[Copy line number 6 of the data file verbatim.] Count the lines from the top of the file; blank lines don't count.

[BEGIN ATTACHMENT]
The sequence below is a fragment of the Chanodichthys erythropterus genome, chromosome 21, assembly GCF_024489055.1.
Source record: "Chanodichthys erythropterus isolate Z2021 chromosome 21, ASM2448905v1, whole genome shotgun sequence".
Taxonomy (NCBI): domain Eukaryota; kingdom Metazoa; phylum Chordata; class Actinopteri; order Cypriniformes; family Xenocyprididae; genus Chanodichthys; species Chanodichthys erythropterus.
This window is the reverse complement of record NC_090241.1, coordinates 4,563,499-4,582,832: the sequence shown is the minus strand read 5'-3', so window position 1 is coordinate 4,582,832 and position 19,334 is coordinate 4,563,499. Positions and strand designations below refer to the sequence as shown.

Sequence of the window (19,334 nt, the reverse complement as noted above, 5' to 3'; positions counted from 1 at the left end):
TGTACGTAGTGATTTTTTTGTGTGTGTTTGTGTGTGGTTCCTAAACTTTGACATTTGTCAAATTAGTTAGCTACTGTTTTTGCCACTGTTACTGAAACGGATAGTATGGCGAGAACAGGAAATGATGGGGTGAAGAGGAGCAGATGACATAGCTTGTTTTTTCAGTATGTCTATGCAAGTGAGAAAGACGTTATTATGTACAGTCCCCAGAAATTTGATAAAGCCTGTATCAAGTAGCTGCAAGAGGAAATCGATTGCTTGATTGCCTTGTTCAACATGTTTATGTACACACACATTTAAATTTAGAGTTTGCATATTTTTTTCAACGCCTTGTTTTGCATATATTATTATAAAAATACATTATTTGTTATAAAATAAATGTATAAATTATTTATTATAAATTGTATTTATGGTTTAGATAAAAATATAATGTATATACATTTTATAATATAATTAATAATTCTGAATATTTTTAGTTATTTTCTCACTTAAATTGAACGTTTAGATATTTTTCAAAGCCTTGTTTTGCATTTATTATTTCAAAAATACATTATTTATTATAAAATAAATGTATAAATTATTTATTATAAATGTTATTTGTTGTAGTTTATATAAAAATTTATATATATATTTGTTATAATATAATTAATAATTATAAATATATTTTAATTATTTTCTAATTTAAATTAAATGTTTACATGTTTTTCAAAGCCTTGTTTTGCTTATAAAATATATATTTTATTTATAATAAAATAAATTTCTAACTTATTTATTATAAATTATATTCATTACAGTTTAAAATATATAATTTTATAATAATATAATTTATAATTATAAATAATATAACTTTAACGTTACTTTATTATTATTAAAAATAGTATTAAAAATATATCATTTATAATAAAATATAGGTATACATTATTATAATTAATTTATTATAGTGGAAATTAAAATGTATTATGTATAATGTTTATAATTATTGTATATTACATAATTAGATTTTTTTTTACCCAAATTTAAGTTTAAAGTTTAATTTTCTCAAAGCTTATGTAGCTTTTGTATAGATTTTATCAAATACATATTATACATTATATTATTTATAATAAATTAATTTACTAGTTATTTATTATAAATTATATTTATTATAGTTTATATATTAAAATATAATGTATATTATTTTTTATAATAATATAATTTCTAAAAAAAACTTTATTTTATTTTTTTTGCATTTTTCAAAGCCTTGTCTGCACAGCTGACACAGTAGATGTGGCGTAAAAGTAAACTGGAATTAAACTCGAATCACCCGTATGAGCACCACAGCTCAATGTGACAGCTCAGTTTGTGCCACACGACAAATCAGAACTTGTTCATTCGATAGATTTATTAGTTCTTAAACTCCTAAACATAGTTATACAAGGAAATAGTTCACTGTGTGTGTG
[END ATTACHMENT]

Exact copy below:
TGTACGTAGTGATTTTTTTGTGTGTGTTTGTGTGTGGTTCCTAAACTTTGACATTTGTCAAATTAGTTAGCTACTGTTTTTGCCACTGTTACTGAAACGGATAGTATGGCGAGAACAGGAAATGATGGGGTGAAGAGGAGCAGATGACATAGCTTGTTTTTTCAGTATGTCTATGCAAGTGAGAAAGACGTTATTATGTACAGTCCCCAGAAATTTGATAAAGCCTGTATCAAGTAGCTGCAAGAGGAAATCGATTGCTTGATTGCCTTGTTCAACATGTTTATGTACACACACATTTAAATTTAGAGTTTGCATATTTTTTTCAACGCCTTGTTTTGCATATATTATTATAAAAATACATTATTTGTTATAAAATAAATGTATAAATTATTTATTATAAATTGTATTTATGGTTTAGATAAAAATATAATGTATATACATTTTATAATATAATTAATAATTCTGAATATTTTTAGTTATTTTCTCACTTAAATTGAACGTTTAGATATTTTTCAAAGCCTTGTTTTGCATTTATTATTTCAAAAATACATTATTTATTATAAAATAAATGTATAAATTATTTATTATAAATGTTATTTGTTGTAGTTTATATAAAAATTTATATATATATTTGTTATAATATAATTAATAATTATAAATATATTTTAATTATTTTCTAATTTAAATTAAATGTTTACATGTTTTTCAAAGCCTTGTTTTGCTTATAAAATATATATTTTATTTATAATAAAATAAATTTCTAACTTATTTATTATAAATTATATTCATTACAGTTTAAAATATATAATTTTATAATAATATAATTTATAATTATAAATAATATAACTTTAACGTTACTTTATTATTATTAAAAATAGTATTAAAAATATATCATTTATAATAAAATATAGGTATACATTATTATAATTAATTTATTATAGTGGAAATTAAAATGTATTATGTATAATGTTTATAATTATTGTATATTACATAATTAGATTTTTTTTTACCCAAATTTAAGTTTAAAGTTTAATTTTCTCAAAGCTTATGTAGCTTTTGTATAGATTTTATCAAATACATATTATACATTATATTATTTATAATAAATTAATTTACTAGTTATTTATTATAAATTATATTTATTATAGTTTATATATTAAAATATAATGTATATTATTTTTTATAATAATATAATTTCTAAAAAAAACTTTATTTTATTTTTTTTGCATTTTTCAAAGCCTTGTCTGCACAGCTGACACAGTAGATGTGGCGTAAAAGTAAACTGGAATTAAACTCGAATCACCCGTATGAGCACCACAGCTCAATGTGACAGCTCAGTTTGTGCCACACGACAAATCAGAACTTGTTCATTCGATAGATTTATTAGTTCTTAAACTCCTAAACATAGTTATACAAGGAAATAGTTCACTGTGTGTGTG